Q:  Corporal Robinson (ph), San Francisco, California, sir.  You mentioned earlier that there is a long struggle for freedom, referencing the Cold War.  And my question specifically is what steps is the current administration taking to ensure that any following administrations in the future throughout the length of this conflict will be as equipped as possible to succeed?

 

            RUMSFELD:  Well, that's an important question, and we have been since the day I arrived in the process of transforming the armed forces of the United States.  If you think about it, the United States of America was organized, trained and equipped to fight big armies, navies and air forces, and that's not what we're doing.  We're doing a lot of other things. We're required to do a number of tasks that are distinctly different from major battles against air, sea or land opponents.

 

            So what we have been doing is adjusting the armed forces of the United States so that they can deal with these asymmetric threats, so that we can live in the world we're living in, where there is a struggle that's global between moderates who want people to be able to live their lives the way they want to live their lives, and extremists who were determined to intimidate and force people to live in a way that they decided everyone in the world should live.  And that means we have to do -- we have to do a great deal better with respect to intelligence gathering, we have to have our units much more agile and mobile, we have to have more modularity, we have to have greater lethality, we have to have greater precision, we have to understand that we're going to be required to sift and sort the bad guys from the good guys, and that is not an easy task, and I know you're living with it every day, and it's tough.  And I have great respect for the complexities that you face in -- every day as you conduct a patrol in a country where overwhelmingly the people are friendly -- and notwithstanding the fact that the high percentage of the people of the people are friendly, there are small minorities of people who are very unfriendly and determined to kill you and to kill Iraqis and to destroy this government, and to prevent this country from being successful, and to prevent this country from creating an environment that's respectful for every religious group and every -- all of the diversity that exists here.  And that's a tough job.  But we are in the process of transforming the armed forces of the United States to be able to live in the 21st century, and we've got a darn good start on it already.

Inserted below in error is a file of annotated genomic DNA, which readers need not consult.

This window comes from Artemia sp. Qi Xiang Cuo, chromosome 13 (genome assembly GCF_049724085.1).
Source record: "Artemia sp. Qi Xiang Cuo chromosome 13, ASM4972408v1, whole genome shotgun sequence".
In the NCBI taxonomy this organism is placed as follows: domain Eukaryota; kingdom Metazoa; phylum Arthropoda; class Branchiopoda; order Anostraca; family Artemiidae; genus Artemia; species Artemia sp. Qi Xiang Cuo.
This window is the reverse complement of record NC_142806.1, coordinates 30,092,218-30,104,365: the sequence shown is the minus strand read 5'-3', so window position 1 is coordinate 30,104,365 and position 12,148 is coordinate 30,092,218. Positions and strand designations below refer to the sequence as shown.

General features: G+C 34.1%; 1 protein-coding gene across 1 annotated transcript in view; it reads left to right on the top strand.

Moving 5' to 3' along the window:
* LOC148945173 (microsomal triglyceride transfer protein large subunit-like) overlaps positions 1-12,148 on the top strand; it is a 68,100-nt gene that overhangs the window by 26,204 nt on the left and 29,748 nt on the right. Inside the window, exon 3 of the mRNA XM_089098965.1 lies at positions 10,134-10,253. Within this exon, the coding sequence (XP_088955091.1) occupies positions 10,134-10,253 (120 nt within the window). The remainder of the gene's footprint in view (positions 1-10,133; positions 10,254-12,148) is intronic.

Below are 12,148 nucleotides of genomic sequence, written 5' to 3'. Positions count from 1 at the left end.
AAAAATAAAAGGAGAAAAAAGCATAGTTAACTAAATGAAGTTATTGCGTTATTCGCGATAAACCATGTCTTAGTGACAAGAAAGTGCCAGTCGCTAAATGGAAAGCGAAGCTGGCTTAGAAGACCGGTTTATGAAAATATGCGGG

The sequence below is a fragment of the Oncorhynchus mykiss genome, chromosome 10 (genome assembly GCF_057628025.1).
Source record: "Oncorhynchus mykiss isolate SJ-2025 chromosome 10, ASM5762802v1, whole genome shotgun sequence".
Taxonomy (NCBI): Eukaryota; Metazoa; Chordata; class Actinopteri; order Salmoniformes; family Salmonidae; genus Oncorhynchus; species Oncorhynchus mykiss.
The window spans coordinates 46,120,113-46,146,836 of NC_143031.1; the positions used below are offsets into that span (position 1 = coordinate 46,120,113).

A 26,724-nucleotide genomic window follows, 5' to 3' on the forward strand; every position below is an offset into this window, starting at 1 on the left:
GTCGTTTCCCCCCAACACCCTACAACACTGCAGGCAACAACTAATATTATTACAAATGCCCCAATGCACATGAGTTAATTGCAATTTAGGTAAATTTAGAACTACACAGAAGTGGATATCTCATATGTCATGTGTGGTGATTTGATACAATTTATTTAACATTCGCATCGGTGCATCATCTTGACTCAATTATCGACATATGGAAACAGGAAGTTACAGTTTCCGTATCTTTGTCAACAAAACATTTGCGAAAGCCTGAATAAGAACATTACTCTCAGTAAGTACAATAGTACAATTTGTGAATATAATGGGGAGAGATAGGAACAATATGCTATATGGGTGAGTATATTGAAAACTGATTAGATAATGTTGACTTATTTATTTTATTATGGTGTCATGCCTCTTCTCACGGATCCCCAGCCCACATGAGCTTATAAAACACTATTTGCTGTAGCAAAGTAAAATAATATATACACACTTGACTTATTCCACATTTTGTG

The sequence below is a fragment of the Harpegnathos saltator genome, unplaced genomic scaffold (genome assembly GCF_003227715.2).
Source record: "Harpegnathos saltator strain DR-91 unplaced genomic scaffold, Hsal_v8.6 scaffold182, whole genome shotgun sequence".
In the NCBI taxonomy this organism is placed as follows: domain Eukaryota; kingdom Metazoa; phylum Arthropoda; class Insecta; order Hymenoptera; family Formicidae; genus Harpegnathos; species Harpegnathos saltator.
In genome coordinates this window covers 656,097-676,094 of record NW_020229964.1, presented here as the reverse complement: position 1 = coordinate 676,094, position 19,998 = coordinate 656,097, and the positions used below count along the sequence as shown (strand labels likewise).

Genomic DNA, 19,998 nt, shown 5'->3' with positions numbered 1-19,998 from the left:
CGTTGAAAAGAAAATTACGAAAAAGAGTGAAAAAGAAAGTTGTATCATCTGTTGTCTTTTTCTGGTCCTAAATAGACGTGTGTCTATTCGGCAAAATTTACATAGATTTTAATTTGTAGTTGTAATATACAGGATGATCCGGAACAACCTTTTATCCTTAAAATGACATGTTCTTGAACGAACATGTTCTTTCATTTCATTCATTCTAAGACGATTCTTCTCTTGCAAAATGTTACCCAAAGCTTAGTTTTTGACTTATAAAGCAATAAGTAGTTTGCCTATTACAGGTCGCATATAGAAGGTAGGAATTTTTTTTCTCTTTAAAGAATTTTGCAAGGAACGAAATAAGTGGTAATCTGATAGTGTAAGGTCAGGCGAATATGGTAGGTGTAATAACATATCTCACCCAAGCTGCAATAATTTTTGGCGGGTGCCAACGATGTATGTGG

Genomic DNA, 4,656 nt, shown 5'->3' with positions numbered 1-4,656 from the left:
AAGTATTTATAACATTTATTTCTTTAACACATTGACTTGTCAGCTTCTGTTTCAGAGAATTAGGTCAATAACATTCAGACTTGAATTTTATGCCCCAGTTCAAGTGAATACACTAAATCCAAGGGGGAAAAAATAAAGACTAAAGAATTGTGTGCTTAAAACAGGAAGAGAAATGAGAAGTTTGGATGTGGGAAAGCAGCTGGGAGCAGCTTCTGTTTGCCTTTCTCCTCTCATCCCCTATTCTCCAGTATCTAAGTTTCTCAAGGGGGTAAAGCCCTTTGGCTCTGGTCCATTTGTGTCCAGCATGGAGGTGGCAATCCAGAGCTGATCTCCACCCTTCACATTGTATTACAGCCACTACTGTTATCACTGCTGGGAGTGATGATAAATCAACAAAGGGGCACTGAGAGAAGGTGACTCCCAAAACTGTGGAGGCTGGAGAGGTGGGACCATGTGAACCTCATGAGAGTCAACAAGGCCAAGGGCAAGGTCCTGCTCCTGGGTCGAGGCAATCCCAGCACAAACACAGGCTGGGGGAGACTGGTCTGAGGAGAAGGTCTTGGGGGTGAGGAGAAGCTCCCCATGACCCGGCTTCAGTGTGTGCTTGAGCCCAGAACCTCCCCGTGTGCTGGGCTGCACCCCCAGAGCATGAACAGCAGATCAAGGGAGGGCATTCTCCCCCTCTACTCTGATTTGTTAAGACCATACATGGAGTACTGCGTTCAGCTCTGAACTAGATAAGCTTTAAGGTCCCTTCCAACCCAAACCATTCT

Question?

 

            GEN.:  Mr. Secretary, we need to keep you on your 18-hour schedule, sir.  We could I am sure go on for -- at length -- there was a lot of questions from the Marines, the soldiers, the sailors and airmen.  But on behalf of all the warriors within 1 MEF, I want to thank you for coming this morning and give you the opportunity to get up close and personal and shake some hands and let the warriors have their pictures taken with you.  So without further ado, if you don't mind, sir, we'll cut it here, and I'd like to have a little round of applause to thank the secretary for his time.   (Applause.)

 

            RUMSFELD:  Thank you very much.